Verge was hacked again a couple of weeks ago. Yes, again, and the hacker who did it went away with almost 2 million dollars in Verge tokens. Hacks and security failures are bound to happen now and then, they’re just part of the digital game but what makes this particular hack so worrying is that it’s the third time that Verge gets hacked in only three months. It’s just too much.
Following the attack supernova tweeted this from their official account:
— supr nova pools (@SuprnovaPools) May 22, 2018
Three severe hacks in less than ninety days beg the question: was the last one an inside job, or is Verge team just not trying to secure their blockchain? Well, it could be either, or it could be both, but it’s terrible news in any case. Even the worse fact is that the strategy used by the last hacker is essentially the same one used on previous hacks. It’s called a 51% attack.
What is a 51% attack?
A 51% attack is a way to hijack a blockchain. What you have to do is to mine a new block with a false timestamp on it (you make it seem like if you mined it earlier) so this new block will enable you to create a fork in the blockchain. In this new blockchain, you basically own the whole thing which means you can control the approval process for freshly mined blocks.
If you succeed at this, every reward from mining becomes yours only. This kind of attack has always been a theoretical possibility for every blockchain but Verge; it has struck three times already while it’s never happened for Bitcoin, Ethereum or other cryptocurrencies. That is because Verge’s code remains buggy and the hackers knew precisely how to exploit those bugs.
This is not the kind of event that creates confidence about Verge in particular or about cryptocurrencies in general. And it shouldn’t.
Just as Verge announced recently a set of interesting partnerships that will turn their coin into a real-world asset the news about the hacking just make them look sloppy and irresponsible.
One wonders what their new partners are thinking about this or if they will consider the problem is severe enough to look for other projects.
Even worse is the fact that Verge is a 100% open-source project which should mean that everything happens transparently, and in the open, but in this situation, the team has been secretive, murky and generally not lived up to the standards of a project that is supposed to guarantee the safety, privacy, and value in every coin holder and user.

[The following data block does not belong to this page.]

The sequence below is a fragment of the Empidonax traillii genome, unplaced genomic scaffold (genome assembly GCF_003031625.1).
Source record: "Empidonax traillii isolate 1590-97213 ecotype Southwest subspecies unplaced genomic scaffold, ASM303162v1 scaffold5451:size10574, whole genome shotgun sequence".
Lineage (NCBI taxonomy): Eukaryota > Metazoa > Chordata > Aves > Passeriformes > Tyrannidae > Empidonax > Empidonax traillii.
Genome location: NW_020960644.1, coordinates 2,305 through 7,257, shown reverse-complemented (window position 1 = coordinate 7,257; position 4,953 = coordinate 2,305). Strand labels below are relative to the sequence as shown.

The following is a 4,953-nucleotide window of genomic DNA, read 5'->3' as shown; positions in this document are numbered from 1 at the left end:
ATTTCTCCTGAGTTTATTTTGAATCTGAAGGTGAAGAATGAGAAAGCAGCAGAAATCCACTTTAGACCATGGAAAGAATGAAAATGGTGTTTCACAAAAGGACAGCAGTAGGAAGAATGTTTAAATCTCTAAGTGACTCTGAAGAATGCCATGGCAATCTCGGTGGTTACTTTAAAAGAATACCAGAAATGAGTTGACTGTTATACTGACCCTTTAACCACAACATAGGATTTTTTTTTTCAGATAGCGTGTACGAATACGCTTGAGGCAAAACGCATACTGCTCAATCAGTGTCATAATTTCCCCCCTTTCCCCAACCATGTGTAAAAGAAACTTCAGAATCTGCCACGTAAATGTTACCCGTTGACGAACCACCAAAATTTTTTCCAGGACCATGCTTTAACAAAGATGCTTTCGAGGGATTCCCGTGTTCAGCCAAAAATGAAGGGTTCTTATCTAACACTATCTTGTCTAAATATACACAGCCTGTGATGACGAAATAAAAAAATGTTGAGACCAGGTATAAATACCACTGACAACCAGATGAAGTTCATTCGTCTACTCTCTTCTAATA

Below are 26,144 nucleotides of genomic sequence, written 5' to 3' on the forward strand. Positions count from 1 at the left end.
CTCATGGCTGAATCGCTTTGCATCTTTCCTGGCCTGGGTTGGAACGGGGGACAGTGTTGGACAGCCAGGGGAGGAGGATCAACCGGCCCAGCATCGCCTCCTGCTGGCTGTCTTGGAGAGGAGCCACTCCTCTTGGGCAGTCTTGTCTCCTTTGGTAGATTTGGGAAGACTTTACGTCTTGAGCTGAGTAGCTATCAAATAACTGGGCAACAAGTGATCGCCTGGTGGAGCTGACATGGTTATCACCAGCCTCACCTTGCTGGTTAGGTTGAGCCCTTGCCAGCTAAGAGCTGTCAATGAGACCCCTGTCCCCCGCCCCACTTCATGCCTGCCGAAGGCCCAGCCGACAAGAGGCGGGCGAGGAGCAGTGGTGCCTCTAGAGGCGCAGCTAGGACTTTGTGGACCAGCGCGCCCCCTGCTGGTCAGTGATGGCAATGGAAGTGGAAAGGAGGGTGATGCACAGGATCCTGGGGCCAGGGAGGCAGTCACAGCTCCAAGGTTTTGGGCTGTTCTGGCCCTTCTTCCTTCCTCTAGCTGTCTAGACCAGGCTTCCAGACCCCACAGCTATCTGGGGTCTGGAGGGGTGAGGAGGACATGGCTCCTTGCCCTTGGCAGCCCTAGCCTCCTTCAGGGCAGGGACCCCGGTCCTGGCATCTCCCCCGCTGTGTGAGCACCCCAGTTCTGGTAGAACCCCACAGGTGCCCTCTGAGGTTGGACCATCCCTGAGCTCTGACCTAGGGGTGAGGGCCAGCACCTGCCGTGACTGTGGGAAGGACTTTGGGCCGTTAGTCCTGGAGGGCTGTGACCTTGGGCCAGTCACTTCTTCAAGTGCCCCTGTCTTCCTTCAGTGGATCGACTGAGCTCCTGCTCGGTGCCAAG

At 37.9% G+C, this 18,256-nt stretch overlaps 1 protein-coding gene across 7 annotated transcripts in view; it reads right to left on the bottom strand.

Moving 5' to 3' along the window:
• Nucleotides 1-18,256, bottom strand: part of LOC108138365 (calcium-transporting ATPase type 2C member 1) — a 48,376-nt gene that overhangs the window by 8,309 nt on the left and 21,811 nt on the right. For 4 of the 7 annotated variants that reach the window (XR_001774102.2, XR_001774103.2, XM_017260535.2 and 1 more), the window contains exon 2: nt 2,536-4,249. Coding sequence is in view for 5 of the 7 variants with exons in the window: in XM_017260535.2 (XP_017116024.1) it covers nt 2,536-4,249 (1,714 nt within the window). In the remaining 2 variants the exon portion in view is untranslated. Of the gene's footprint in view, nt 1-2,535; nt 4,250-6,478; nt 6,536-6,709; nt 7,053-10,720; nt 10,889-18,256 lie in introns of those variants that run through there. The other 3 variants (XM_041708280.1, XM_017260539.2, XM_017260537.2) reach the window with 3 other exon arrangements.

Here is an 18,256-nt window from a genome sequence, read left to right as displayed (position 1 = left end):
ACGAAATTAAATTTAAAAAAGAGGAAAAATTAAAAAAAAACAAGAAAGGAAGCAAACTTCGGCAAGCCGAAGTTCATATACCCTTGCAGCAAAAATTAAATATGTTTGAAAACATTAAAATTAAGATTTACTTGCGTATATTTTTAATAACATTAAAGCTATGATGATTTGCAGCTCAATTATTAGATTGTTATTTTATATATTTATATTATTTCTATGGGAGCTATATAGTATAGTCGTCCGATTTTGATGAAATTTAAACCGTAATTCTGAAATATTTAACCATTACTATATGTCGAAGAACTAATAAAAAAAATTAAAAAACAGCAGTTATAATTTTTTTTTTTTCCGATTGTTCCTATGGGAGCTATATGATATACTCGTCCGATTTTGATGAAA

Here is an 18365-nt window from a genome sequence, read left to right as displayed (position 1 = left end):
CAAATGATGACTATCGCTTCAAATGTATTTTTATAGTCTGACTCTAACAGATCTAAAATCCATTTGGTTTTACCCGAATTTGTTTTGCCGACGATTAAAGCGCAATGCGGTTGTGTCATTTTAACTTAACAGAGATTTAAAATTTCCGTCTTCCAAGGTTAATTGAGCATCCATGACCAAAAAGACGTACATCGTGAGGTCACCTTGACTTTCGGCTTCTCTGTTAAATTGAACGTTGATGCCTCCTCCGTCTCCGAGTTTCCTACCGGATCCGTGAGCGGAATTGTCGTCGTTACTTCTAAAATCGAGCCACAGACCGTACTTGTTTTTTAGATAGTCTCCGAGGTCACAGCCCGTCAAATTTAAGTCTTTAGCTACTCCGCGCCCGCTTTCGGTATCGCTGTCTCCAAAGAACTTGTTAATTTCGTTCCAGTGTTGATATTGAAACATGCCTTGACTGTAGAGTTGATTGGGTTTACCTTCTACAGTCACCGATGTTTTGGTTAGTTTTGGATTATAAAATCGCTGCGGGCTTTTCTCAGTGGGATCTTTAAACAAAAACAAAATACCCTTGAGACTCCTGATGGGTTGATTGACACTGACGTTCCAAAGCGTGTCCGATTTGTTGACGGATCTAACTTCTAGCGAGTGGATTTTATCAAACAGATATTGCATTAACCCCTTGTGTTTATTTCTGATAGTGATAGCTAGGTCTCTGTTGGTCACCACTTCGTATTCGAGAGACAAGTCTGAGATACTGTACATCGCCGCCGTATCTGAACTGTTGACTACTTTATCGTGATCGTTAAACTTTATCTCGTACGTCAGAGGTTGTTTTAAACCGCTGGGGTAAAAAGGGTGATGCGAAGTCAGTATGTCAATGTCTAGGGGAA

Besides the fact that a known problem with Verge’s blockchain has not been fixed at all, suspicions have risen that it was an inside job. It’s not just empty talk or conspiracy theories, CryptoMedication did a long, detailed piece explaining all the evidence and why such interpretation is indeed warranted.
He points out that the April 4th hack created 18.6 million Verge tokens and that just a few weeks later that almost exact amount of Verge tokens were transferred from one of Verge’s wallets to Binance. Not enough evidence to give a verdict for sure, but the coincidence looks strange at best. Verge argued that the tokens were needed for “Ledger Wallets” which is just not true.
After the April hack, the Verge team was forced to acknowledge the problem, and they assured the community that they had dealt with the problem. And then, just a couple days ago, history repeated itself.
This problem can be fixed anyway, but for some unknown reason, Verge has been sitting on the solution rather than implementing it.
CryptoMedication’s article goes even further. He points out that Verge’s marketing strategy of overhyping new partnerships to support the coin’s performance has reached its limit which is why XVG’s value has been going down steeply over the last week.
So the question is obvious now. With yet another hack and the crypto-coin going down in value, when do you sell? An interesting fact is that the hack didn’t prompt any decrease in price on itself, it’s just been the way the market has been going recently.
We sincerely hope that the Verge team will soon learn from the mistakes they’ve committed so far and started doing the job they’re supposed to do. Otherwise their partners, investors and holders will suffer and they won’t take it for too long.
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